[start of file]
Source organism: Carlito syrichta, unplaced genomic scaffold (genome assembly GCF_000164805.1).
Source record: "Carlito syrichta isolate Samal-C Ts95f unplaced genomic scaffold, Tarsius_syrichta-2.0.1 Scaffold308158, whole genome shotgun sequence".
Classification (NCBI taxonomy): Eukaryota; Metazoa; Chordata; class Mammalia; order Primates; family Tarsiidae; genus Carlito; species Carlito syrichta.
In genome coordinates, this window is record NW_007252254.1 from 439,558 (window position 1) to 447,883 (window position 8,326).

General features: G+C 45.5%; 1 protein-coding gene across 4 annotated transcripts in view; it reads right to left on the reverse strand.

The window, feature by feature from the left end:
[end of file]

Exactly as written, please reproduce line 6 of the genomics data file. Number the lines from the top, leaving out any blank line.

The window, feature by feature from the left end: